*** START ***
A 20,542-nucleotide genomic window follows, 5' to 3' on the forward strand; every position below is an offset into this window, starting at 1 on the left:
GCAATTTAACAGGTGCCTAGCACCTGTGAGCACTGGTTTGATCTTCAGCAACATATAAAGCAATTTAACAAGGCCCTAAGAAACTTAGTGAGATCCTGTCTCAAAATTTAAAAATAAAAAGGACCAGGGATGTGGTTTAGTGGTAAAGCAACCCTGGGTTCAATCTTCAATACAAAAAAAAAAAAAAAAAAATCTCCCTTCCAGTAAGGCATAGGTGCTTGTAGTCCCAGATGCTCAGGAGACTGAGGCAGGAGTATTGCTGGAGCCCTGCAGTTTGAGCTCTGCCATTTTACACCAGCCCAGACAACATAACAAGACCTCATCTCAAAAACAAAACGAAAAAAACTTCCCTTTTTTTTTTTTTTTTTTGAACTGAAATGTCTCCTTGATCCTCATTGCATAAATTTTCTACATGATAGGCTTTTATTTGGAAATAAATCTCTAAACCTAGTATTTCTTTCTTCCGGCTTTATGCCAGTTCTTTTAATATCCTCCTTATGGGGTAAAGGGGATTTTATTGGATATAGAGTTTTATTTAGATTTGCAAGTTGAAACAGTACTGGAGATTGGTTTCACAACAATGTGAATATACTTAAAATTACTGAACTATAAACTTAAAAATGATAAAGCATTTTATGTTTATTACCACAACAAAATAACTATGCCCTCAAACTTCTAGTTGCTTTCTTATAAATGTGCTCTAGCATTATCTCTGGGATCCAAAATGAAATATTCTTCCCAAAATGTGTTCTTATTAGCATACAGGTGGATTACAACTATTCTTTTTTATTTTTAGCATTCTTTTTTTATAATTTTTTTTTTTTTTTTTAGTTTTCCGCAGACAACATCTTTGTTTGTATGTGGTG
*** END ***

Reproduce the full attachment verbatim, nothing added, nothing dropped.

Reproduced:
A 20,542-nucleotide genomic window follows, 5' to 3' on the forward strand; every position below is an offset into this window, starting at 1 on the left:
GCAATTTAACAGGTGCCTAGCACCTGTGAGCACTGGTTTGATCTTCAGCAACATATAAAGCAATTTAACAAGGCCCTAAGAAACTTAGTGAGATCCTGTCTCAAAATTTAAAAATAAAAAGGACCAGGGATGTGGTTTAGTGGTAAAGCAACCCTGGGTTCAATCTTCAATACAAAAAAAAAAAAAAAAAAATCTCCCTTCCAGTAAGGCATAGGTGCTTGTAGTCCCAGATGCTCAGGAGACTGAGGCAGGAGTATTGCTGGAGCCCTGCAGTTTGAGCTCTGCCATTTTACACCAGCCCAGACAACATAACAAGACCTCATCTCAAAAACAAAACGAAAAAAACTTCCCTTTTTTTTTTTTTTTTTTGAACTGAAATGTCTCCTTGATCCTCATTGCATAAATTTTCTACATGATAGGCTTTTATTTGGAAATAAATCTCTAAACCTAGTATTTCTTTCTTCCGGCTTTATGCCAGTTCTTTTAATATCCTCCTTATGGGGTAAAGGGGATTTTATTGGATATAGAGTTTTATTTAGATTTGCAAGTTGAAACAGTACTGGAGATTGGTTTCACAACAATGTGAATATACTTAAAATTACTGAACTATAAACTTAAAAATGATAAAGCATTTTATGTTTATTACCACAACAAAATAACTATGCCCTCAAACTTCTAGTTGCTTTCTTATAAATGTGCTCTAGCATTATCTCTGGGATCCAAAATGAAATATTCTTCCCAAAATGTGTTCTTATTAGCATACAGGTGGATTACAACTATTCTTTTTTATTTTTAGCATTCTTTTTTTATAATTTTTTTTTTTTTTTTTAGTTTTCCGCAGACAACATCTTTGTTTGTATGTGGTG